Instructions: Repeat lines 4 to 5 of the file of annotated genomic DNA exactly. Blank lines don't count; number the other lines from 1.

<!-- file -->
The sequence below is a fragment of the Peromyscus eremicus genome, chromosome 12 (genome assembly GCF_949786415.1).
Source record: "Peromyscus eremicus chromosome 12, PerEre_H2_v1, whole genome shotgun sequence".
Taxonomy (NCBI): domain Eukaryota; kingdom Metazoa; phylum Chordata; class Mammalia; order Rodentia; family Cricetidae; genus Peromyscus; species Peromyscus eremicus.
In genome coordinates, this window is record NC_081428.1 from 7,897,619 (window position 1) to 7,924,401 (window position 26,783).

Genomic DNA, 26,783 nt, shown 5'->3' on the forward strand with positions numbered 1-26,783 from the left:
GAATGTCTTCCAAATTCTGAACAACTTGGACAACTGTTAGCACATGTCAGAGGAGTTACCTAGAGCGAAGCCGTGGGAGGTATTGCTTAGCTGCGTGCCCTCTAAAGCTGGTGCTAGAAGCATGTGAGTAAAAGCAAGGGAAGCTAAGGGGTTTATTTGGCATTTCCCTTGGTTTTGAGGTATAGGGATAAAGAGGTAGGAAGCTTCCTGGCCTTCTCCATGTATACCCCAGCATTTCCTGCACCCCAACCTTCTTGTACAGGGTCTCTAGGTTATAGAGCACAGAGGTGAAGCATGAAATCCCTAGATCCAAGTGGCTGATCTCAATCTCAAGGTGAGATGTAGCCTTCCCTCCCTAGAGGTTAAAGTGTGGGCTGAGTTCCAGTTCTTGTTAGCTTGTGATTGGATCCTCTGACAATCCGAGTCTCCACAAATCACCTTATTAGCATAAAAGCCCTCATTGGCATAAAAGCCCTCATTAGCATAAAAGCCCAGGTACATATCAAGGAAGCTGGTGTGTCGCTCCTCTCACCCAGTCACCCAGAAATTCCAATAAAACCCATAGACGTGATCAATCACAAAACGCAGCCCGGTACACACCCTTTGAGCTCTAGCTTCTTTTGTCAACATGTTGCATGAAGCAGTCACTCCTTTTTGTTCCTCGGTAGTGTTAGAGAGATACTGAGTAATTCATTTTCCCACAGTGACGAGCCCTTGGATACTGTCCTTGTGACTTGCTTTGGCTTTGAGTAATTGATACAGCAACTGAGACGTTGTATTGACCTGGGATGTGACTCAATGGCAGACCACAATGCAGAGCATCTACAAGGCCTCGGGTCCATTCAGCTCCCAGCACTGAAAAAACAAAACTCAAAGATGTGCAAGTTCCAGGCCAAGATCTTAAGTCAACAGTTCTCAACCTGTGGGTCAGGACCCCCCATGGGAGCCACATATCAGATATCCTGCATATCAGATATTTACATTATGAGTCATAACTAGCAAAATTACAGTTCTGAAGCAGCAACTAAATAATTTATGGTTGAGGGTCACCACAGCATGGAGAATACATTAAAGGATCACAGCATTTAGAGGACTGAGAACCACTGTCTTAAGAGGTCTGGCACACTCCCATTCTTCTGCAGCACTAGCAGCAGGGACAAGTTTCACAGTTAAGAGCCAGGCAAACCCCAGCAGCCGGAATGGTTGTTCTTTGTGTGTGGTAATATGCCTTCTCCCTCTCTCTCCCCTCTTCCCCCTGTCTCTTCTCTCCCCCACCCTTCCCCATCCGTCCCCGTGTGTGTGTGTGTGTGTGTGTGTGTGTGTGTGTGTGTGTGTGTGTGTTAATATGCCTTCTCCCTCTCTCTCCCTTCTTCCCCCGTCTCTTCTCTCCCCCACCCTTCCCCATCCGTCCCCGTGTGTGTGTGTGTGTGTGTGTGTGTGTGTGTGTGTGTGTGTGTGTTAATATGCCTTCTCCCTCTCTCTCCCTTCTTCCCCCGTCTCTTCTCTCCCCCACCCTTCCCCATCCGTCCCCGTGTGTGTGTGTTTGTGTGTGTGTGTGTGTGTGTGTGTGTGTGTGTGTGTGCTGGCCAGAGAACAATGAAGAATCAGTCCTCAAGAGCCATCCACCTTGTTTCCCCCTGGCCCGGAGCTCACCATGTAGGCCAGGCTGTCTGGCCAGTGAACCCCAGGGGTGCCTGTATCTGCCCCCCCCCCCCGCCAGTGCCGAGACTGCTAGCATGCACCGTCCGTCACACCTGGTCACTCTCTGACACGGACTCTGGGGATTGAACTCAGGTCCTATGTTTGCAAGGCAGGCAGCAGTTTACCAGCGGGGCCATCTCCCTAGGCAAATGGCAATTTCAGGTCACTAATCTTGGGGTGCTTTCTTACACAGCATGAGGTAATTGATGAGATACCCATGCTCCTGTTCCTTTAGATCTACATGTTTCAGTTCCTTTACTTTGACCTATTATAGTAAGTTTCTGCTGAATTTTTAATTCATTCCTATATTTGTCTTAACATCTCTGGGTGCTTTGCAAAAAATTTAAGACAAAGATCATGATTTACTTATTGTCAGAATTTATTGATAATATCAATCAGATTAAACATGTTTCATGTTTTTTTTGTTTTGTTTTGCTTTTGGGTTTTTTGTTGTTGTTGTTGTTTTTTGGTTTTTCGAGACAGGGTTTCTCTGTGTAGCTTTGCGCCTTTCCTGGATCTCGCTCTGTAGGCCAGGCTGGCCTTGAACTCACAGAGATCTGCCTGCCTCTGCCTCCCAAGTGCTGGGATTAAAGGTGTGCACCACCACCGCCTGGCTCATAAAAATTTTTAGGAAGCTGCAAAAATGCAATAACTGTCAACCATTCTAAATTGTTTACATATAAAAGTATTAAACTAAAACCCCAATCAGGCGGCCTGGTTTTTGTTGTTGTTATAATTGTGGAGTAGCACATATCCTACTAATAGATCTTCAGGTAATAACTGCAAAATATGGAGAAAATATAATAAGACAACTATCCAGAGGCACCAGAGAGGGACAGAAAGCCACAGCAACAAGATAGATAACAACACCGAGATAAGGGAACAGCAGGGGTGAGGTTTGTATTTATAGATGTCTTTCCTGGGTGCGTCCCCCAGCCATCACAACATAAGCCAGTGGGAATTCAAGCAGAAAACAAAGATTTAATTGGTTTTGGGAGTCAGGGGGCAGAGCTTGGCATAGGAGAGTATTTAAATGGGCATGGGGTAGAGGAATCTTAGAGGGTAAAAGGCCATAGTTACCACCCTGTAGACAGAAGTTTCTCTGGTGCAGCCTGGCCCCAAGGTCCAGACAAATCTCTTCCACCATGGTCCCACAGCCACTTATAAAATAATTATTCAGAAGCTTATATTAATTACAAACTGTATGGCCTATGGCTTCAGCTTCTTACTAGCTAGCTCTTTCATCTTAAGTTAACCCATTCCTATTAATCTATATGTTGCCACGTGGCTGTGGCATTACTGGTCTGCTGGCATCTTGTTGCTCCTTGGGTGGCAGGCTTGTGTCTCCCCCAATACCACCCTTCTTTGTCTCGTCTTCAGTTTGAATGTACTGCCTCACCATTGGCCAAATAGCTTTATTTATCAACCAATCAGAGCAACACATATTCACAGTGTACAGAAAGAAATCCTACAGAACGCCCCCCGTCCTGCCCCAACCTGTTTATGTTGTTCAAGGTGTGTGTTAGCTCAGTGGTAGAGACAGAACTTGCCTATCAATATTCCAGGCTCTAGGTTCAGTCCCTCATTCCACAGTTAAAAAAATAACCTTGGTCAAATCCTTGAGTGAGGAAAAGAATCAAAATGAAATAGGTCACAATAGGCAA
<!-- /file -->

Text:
In genome coordinates, this window is record NC_081428.1 from 7,897,619 (window position 1) to 7,924,401 (window position 26,783).

Genomic DNA, 26,783 nt, shown 5'->3' on the forward strand with positions numbered 1-26,783 from the left: